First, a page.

Breaking down and predicting the political races with statistics

By AUSTEN GREGERSON

It is midterm election season, with politics becoming our third-largest sport behind football and World Series baseball for next few days.

That being the case, someone looking to cut through the static of cable news channels for hard facts should be refreshing fivethirtyeight.com on their browser daily. The site, operated by former Baseball Prospectus writer Nate Silver, attempts to quantify, predict and analyze recent political trends in the United States. “Attempts” may be too weak a word — at an alarmingly high rate, he’s right.

The contents of FiveThirtyEight mainly consist of a row of blog entries down the bulk of the page, sharing the screen with charts and graphs of how each political party is trending in the state or district they are fighting for. But don’t think of FiveThirtyEight as just some site to look at colored maps of the country. There has been a noted improvement in the analytical side of the website ever since the 2008, going beyond telling us the information and starting to explain why that may be. Silver doesn’t infuse his own ideologies into things like Bill O’Reilly is prone to do, but rather uses the information at his hands to try and understand the situation with the rest of us.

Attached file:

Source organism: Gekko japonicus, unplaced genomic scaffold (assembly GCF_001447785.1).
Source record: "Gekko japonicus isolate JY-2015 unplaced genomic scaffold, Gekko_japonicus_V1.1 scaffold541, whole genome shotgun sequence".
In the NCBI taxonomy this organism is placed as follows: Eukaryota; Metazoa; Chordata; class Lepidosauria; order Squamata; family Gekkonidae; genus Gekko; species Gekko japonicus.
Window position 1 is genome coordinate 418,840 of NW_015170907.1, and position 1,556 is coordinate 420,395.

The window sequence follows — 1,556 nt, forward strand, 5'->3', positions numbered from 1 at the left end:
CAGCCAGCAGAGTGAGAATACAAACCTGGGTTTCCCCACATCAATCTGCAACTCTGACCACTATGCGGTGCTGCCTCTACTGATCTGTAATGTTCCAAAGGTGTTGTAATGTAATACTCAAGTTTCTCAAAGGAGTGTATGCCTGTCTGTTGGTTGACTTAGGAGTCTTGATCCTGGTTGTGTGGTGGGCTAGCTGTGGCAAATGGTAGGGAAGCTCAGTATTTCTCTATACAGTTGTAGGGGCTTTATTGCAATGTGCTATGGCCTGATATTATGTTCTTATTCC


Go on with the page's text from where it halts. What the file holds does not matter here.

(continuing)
Anything that helps deconstruct the mess that is the political landscape, particularly in an election year, is invaluable to ones research. Politics on news channels have become biased to the point where it’s impossible to believe anyone, even if there information is, in fact, fact. Yes, fivethirtyeight.com is now owned and operated through nytimes.com. But while The New York Times gets a lot of bad publicity for being a “liberal rag,” I find that description to be too broad, completely undervaluing the quality of their fact gathering and reporting.

For what it is worth, we can use FiveThirtyEight as a tool to help clarify things in an unclear and often tumultuous subject. People may lie, but the numbers never will.

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